The Cost of Careless Writing

Victor Steinbok passes along this magistrate judge opinion reducing a lawyer’s fees — under a statute that provides for fee-shifting — based largely on pervasive carelessness in writing and editing, ranging from “nearly unintelligible” passages to omitted pages and paragraphs to pervasive typos to arithmetical errors. And this was from a judge who nonetheless had respect for some of the lawyer’s work. (“As for the time Mr. Puricelli spent in court, considering the quality of his written work, the court was impressed with the transformation. Mr. Puricelli was well prepared, his witnesses were prepped, and his case proceeded quite artfully and smoothly.”) The result:

Mr. Puricelli’s written work is careless, to the point of disrespectful. The Defendants have described it as “vague, ambiguous, unintelligible, verbose and repetitive.” We agree. Although the Defendants have taken issue with some of the typographical errors present in Mr. Puricelli’s filings, the problems with his pleadings have gone beyond typos.

At the outset, the court ordered the Plaintiff to file an amended complaint because paragraphs and pages were missing from that filed with the court and sent to defense counsel. Moreover, although we recognize the complicated nature of this case, lying at the crossroads of § 1983 and Title VII, some of the Amended Complaint was nearly unintelligible. In ruling on the Motion to Dismiss the Amended Complaint, the Honorable Stewart Dalzell, to whom the case was assigned prior to its referral to the undersigned, noted that the court was “puzzled” by some of the Plaintiff’s arguments in opposition to the motion to dismiss and found others “odd.” See Order on Motion to Dismiss (Jan. 30, 2001, Dalzell, J.). Mr. Puricelli’s lack of care caused the court, and I am sure, defense counsel, to expend an inordinate amount of time deciphering the arguments and responding, accordingly.

As previously mentioned, Mr. Puricelli’s filings are replete with typographical errors and we would be remiss if we did not point out some of our favorites. Throughout the litigation, Mr. Puricelli identified the court as “THE UNITED STATES DISTRICT COURT FOR THE EASTER [sic] DISTRICT OF PENNSYLVANIA.” Considering the religious persuasion of the presiding officer, the “Passover” District would have been more appropriate. However, we took no personal offense at the reference. In response to the attorneys’ fees petition, the Defendants note that the typographical errors in Mr. Puricelli’s written work are epidemic. In response to this attack, Mr. Puricelli writes the following:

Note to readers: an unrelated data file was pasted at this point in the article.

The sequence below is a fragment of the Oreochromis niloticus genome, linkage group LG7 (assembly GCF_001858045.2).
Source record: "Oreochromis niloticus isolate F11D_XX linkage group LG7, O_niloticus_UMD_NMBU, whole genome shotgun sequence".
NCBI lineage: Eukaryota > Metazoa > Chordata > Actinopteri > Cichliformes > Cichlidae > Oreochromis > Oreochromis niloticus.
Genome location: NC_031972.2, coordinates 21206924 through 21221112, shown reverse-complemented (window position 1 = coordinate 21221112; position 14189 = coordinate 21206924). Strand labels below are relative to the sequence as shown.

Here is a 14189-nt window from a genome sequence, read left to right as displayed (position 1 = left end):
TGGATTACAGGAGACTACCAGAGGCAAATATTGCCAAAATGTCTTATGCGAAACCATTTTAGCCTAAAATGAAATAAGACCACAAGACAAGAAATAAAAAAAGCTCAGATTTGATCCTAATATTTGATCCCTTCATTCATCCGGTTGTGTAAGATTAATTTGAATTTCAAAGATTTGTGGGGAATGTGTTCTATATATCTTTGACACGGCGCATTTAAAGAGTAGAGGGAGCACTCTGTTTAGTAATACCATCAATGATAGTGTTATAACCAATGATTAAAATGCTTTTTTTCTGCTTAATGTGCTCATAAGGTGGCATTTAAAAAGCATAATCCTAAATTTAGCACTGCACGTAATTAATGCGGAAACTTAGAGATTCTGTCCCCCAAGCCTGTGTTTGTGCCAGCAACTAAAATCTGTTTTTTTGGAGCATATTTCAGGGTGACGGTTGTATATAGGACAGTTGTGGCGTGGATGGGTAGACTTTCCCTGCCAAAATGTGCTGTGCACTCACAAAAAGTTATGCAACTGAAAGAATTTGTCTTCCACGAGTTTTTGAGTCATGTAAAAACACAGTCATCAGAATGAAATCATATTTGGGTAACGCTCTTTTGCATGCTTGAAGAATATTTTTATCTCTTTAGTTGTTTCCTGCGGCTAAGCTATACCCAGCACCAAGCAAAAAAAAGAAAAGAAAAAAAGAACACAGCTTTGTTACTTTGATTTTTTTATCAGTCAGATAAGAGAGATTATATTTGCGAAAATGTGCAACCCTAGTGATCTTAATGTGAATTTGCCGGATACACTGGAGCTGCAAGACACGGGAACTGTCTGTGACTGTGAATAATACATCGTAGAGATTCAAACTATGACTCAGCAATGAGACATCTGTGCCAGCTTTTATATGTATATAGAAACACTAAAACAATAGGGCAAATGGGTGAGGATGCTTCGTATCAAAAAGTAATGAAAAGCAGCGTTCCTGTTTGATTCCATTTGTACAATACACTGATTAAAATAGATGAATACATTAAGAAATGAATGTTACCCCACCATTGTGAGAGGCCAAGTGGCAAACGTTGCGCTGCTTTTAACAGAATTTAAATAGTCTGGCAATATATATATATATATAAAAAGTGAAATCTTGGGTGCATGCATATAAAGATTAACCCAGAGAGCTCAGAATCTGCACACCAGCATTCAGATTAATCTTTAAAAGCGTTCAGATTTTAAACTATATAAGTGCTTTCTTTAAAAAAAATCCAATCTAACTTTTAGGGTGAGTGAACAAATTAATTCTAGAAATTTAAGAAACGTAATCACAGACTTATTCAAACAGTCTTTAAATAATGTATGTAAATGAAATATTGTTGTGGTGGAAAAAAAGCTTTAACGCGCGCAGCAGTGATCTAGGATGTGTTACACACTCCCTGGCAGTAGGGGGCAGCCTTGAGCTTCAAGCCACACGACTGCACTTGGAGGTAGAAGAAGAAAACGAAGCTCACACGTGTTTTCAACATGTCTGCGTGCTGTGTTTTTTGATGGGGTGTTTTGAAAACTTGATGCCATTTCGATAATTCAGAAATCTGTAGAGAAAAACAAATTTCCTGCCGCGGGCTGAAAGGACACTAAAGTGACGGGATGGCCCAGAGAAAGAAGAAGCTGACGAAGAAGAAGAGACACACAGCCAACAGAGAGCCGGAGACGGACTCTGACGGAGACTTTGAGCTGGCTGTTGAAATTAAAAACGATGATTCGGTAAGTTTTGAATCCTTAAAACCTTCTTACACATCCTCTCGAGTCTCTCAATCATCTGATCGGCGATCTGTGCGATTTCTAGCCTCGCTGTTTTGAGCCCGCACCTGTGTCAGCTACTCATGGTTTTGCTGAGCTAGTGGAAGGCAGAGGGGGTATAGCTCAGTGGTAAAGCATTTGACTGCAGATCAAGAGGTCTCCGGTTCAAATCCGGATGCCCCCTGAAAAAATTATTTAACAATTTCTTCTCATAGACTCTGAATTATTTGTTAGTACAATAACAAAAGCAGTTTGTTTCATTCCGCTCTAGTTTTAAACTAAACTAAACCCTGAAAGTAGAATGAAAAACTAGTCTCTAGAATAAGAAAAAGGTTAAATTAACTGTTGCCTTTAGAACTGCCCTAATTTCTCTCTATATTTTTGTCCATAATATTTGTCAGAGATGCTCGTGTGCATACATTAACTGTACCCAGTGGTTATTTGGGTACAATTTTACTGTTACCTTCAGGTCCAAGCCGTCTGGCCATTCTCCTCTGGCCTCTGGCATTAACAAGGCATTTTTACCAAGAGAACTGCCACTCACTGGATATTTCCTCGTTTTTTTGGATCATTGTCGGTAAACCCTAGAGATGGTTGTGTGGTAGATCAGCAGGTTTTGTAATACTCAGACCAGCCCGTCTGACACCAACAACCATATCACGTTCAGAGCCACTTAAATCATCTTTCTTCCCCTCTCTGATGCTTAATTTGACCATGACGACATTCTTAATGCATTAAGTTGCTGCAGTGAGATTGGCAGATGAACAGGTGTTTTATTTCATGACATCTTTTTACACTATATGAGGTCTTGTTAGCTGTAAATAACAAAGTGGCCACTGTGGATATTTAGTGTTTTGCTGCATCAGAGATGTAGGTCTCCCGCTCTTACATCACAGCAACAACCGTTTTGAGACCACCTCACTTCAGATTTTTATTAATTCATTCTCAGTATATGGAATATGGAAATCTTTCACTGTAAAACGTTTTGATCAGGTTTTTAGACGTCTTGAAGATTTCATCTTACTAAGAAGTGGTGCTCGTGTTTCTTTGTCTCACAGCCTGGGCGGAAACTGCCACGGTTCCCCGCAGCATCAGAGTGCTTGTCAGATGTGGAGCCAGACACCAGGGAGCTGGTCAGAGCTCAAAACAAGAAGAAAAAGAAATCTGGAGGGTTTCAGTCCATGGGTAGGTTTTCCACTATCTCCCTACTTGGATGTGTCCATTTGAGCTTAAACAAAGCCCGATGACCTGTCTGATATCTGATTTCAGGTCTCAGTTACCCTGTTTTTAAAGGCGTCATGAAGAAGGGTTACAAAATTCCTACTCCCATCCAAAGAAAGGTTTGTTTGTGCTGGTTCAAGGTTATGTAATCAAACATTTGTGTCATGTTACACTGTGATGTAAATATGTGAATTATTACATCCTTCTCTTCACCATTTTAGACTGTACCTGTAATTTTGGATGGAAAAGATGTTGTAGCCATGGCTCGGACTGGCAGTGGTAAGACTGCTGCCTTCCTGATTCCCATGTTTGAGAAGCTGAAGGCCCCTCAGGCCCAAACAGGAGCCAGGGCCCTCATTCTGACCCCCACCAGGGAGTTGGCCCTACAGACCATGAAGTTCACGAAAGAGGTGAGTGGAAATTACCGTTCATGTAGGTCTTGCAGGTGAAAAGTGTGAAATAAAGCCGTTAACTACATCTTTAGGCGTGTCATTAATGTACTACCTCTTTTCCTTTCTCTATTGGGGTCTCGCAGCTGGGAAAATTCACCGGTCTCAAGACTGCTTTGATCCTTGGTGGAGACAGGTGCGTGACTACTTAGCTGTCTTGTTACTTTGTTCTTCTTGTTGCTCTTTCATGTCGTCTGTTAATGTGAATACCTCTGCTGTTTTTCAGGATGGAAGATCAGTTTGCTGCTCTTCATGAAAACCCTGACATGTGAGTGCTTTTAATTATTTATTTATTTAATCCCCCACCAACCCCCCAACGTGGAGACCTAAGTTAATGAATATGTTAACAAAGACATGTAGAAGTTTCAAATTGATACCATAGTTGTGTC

As for there being typos, yes there have been typos, but these errors have not detracted from the arguments or results, and the rule in this case was a victory for Mr. Devore. Further, had the Defendants not tired [sic] to paper Plaintiff’s counsel to death, some type [sic] would not have occurred. Furthermore, there have been omissions by the Defendants, thus they should not case [sic] stones.

If these mistakes were purposeful, they would be brilliant. However, based on the history of the case and Mr. Puricelli’s filings, we know otherwise….

In his reply to the Defendants’ response to the petition for attorneys’ fees, Plaintiff’s counsel argues that his typographical errors require no more than a $20 per hour reduction. We disagree. As we previously stated, Mr. Puricelli’s complete lack of care in his written product shows disrespect for the court. His errors, not just typographical, caused the court a considerable amount of work. See infra, at note 5. Hence, a substantial reduction is in order. We believe that $150 per hour is, in fact, generous.

The lawyer had asked for $300 per hour, and in fact got that much for the in-court work, work that the judge found impressive; the reduction in the fee was thus quite substantial. And I think the “careless, to the point of disrespectful” phrase from the judge was telling. It’s inevitable that there will be a few mistakes in your work, even carefully proofread work that you submit to a court. But if you have enough mistakes, you look like you’re not taking the subject — or the interests and perceptions of your reader, the judge — seriously. Law students, take heed.

(The opinion was handed down in 2004, but I hadn’t seen it before, so I thought many of our readers wouldn’t have, either. Thanks to Legal Juice for the pointer.) [UPDATE: D’oh! Commenter Brett Thomas reminds me that I did link to this when it came out, but entirely forgot about it. Hey, it’s an opinion so nice it’s worth linking to twice.]

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